You likely are well aware if you have hard water in your home, since it frequently leaves stains around your faucets, showerheads, and drains that are hard to ignore. Not only does it leave ugly stains, but it can cause some long-term problems due to damaged plumbing that needs to be replaced. What's the solution? Homeowners typically install a whole home water softener or water conditioner to deal with the problem. Here is what you need to know about these two plumbing products that are designed to improve your water quality.
A water conditioner doesn't remove the minerals from the water. Rather, it changes the water's chemical structure so that minerals no longer stick to the pipes and your water fixtures. The reason it is not considered a water softener is because the calcium is still in the water. Homeowners love water conditioners because they protect your pipes from stains and scale buildup without requiring salt. It is also considered less wasteful than a water softener system since it doesn't backwash the wash by putting it down the drain. The main downside is that you'll have water quality issues, such as water spots on dishes and difficulty lathering soap.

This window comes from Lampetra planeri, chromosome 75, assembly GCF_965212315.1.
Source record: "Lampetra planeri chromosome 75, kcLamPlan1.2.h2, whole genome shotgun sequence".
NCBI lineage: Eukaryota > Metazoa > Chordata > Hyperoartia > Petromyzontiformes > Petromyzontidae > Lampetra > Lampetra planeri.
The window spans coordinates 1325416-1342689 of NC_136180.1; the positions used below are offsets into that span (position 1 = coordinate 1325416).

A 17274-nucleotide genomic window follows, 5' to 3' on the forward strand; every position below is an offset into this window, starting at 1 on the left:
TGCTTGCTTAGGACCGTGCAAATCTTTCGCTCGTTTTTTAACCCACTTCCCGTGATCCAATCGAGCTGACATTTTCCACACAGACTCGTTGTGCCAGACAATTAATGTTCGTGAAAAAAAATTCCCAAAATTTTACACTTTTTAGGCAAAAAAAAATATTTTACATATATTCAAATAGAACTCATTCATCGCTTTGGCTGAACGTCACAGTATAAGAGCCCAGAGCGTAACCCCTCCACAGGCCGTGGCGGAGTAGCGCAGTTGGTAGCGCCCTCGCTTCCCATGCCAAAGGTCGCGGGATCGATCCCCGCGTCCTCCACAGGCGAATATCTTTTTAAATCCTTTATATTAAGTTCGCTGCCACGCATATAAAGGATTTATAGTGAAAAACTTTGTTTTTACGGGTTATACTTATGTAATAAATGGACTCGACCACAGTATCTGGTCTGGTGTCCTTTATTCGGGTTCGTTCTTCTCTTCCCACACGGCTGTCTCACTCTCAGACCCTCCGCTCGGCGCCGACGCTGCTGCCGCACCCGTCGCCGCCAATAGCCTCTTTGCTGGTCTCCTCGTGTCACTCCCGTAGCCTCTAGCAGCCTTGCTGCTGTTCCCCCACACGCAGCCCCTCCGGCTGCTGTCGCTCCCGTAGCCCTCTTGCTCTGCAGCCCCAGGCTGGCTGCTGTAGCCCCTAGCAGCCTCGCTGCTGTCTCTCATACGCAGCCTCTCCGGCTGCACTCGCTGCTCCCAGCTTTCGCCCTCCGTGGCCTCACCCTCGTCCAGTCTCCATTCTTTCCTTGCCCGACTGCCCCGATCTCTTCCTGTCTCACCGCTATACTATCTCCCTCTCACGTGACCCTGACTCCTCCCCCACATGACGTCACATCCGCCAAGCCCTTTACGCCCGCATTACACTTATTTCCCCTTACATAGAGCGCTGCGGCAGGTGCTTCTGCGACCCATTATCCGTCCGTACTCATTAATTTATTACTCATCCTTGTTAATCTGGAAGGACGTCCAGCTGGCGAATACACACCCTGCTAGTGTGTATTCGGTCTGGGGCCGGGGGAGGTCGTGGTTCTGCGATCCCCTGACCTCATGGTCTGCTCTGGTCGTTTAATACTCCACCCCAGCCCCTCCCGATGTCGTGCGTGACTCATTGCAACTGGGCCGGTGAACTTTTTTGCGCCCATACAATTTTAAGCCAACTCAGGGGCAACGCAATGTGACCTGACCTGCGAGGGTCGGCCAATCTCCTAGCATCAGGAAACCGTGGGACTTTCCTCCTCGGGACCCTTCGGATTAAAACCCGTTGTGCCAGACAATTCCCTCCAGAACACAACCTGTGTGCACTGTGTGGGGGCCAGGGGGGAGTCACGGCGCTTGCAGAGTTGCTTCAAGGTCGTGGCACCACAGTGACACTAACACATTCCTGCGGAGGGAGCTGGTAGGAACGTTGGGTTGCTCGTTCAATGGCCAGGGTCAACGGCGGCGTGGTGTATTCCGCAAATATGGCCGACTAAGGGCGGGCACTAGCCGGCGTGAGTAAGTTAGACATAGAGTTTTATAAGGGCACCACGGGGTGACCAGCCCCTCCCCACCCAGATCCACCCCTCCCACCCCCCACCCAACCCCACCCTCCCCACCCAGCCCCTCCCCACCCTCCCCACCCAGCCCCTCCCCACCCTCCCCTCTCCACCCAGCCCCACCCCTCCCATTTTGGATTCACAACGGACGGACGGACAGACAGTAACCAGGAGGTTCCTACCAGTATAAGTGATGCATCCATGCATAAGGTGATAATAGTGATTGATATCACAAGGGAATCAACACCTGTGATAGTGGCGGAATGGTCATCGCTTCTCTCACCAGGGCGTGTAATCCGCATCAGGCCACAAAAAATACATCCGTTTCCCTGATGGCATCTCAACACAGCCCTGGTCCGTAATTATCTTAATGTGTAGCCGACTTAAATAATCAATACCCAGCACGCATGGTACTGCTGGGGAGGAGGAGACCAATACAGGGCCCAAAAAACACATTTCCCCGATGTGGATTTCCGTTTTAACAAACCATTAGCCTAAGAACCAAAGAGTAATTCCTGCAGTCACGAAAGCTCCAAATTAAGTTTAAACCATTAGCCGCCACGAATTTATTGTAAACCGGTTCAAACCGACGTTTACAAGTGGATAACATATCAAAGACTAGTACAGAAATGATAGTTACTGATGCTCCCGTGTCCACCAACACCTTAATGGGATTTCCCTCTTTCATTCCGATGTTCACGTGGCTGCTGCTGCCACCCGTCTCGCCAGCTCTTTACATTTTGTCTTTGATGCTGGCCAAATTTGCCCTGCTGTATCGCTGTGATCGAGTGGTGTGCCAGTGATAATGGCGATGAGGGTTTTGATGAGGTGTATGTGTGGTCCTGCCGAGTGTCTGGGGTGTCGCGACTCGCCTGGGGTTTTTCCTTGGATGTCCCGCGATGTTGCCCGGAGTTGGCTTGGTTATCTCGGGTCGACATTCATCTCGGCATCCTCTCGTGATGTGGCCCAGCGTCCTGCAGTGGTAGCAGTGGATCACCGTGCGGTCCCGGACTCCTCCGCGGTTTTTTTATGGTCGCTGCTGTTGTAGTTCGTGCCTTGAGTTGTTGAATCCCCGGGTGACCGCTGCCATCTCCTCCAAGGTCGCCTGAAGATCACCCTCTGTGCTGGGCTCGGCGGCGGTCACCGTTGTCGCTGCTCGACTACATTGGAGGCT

One thing to keep in mind when looking at water softeners and conditions is that you may see salt-free water softeners available to purchase. These are actually water conditioners since you can't soften water without using salt.
A water softener will use an iconic exchange process to improve your water quality. The water will pass through a bed of resin, which is designed to trap minerals and replace them with the sodium ions found in salt. The minerals are then flushed out of the system to give you the soft water that you want. The advantage of having a water softener is that you have true soft water, which will reduce stains and water spots on dishes. You'll also notice that soap lathers much easier, which may mean you'll end up using less soap as a result. The downside is that it does require salt to soften the water, which needs to be replenished periodically. The water can also have a slicker feeling, which some people do not have a preference for.
Feel like you're ready to have one of these two systems installed in your home? Reach out to a plumber in your area to handle the installation for you.Share